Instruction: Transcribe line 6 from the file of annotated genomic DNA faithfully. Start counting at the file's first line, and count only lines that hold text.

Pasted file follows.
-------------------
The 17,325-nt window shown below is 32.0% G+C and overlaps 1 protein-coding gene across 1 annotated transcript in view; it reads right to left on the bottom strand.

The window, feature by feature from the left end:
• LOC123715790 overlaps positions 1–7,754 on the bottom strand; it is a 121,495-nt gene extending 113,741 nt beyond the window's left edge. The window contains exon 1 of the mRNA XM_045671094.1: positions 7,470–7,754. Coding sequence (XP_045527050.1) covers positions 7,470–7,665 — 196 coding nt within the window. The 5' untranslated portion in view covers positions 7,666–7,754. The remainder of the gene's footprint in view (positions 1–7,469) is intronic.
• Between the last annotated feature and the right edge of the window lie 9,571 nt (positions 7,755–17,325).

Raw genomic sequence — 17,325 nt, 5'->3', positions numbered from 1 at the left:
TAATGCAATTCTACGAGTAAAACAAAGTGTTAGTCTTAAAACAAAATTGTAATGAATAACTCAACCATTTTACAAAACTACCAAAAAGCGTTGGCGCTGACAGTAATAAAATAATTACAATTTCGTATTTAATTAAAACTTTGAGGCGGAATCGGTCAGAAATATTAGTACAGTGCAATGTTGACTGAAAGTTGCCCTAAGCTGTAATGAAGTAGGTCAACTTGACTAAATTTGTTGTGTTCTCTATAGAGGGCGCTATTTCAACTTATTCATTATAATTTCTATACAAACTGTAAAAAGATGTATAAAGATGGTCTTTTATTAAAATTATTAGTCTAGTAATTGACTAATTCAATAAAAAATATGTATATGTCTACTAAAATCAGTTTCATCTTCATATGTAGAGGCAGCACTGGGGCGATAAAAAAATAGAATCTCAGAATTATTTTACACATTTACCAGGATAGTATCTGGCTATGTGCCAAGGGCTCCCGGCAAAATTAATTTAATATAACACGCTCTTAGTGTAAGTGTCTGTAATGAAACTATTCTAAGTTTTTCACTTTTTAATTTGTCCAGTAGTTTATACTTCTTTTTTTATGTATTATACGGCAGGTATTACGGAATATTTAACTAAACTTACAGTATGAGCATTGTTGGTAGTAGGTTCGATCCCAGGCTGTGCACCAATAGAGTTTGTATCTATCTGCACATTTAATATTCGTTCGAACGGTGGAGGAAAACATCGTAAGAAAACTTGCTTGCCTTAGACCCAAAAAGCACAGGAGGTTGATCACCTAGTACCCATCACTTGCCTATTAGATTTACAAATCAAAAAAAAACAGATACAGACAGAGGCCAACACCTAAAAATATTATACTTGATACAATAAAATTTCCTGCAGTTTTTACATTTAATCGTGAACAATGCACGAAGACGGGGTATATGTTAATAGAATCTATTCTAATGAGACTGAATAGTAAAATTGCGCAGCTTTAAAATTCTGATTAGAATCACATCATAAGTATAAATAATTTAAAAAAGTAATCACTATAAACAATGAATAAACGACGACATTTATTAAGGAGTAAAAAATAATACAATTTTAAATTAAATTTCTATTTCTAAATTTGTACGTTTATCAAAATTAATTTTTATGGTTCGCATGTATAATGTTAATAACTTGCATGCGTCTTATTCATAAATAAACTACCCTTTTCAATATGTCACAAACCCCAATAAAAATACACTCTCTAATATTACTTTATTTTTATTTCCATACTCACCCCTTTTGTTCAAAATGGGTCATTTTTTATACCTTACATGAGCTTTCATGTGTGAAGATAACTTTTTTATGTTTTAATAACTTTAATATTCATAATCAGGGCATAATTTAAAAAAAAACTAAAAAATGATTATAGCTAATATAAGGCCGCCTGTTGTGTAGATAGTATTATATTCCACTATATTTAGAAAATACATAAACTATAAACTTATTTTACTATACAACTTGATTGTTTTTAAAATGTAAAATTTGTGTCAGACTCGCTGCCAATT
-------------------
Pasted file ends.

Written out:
TAATGCAATTCTACGAGTAAAACAAAGTGTTAGTCTTAAAACAAAATTGTAATGAATAACTCAACCATTTTACAAAACTACCAAAAAGCGTTGGCGCTGACAGTAATAAAATAATTACAATTTCGTATTTAATTAAAACTTTGAGGCGGAATCGGTCAGAAATATTAGTACAGTGCAATGTTGACTGAAAGTTGCCCTAAGCTGTAATGAAGTAGGTCAACTTGACTAAATTTGTTGTGTTCTCTATAGAGGGCGCTATTTCAACTTATTCATTATAATTTCTATACAAACTGTAAAAAGATGTATAAAGATGGTCTTTTATTAAAATTATTAGTCTAGTAATTGACTAATTCAATAAAAAATATGTATATGTCTACTAAAATCAGTTTCATCTTCATATGTAGAGGCAGCACTGGGGCGATAAAAAAATAGAATCTCAGAATTATTTTACACATTTACCAGGATAGTATCTGGCTATGTGCCAAGGGCTCCCGGCAAAATTAATTTAATATAACACGCTCTTAGTGTAAGTGTCTGTAATGAAACTATTCTAAGTTTTTCACTTTTTAATTTGTCCAGTAGTTTATACTTCTTTTTTTATGTATTATACGGCAGGTATTACGGAATATTTAACTAAACTTACAGTATGAGCATTGTTGGTAGTAGGTTCGATCCCAGGCTGTGCACCAATAGAGTTTGTATCTATCTGCACATTTAATATTCGTTCGAACGGTGGAGGAAAACATCGTAAGAAAACTTGCTTGCCTTAGACCCAAAAAGCACAGGAGGTTGATCACCTAGTACCCATCACTTGCCTATTAGATTTACAAATCAAAAAAAAACAGATACAGACAGAGGCCAACACCTAAAAATATTATACTTGATACAATAAAATTTCCTGCAGTTTTTACATTTAATCGTGAACAATGCACGAAGACGGGGTATATGTTAATAGAATCTATTCTAATGAGACTGAATAGTAAAATTGCGCAGCTTTAAAATTCTGATTAGAATCACATCATAAGTATAAATAATTTAAAAAAGTAATCACTATAAACAATGAATAAACGACGACATTTATTAAGGAGTAAAAAATAATACAATTTTAAATTAAATTTCTATTTCTAAATTTGTACGTTTATCAAAATTAATTTTTATGGTTCGCATGTATAATGTTAATAACTTGCATGCGTCTTATTCATAAATAAACTACCCTTTTCAATATGTCACAAACCCCAATAAAAATACACTCTCTAATATTACTTTATTTTTATTTCCATACTCACCCCTTTTGTTCAAAATGGGTCATTTTTTATACCTTACATGAGCTTTCATGTGTGAAGATAACTTTTTTATGTTTTAATAACTTTAATATTCATAATCAGGGCATAATTTAAAAAAAAACTAAAAAATGATTATAGCTAATATAAGGCCGCCTGTTGTGTAGATAGTATTATATTCCACTATATTTAGAAAATACATAAACTATAAACTTATTTTACTATACAACTTGATTGTTTTTAAAATGTAAAATTTGTGTCAGACTCGCTGCCAATT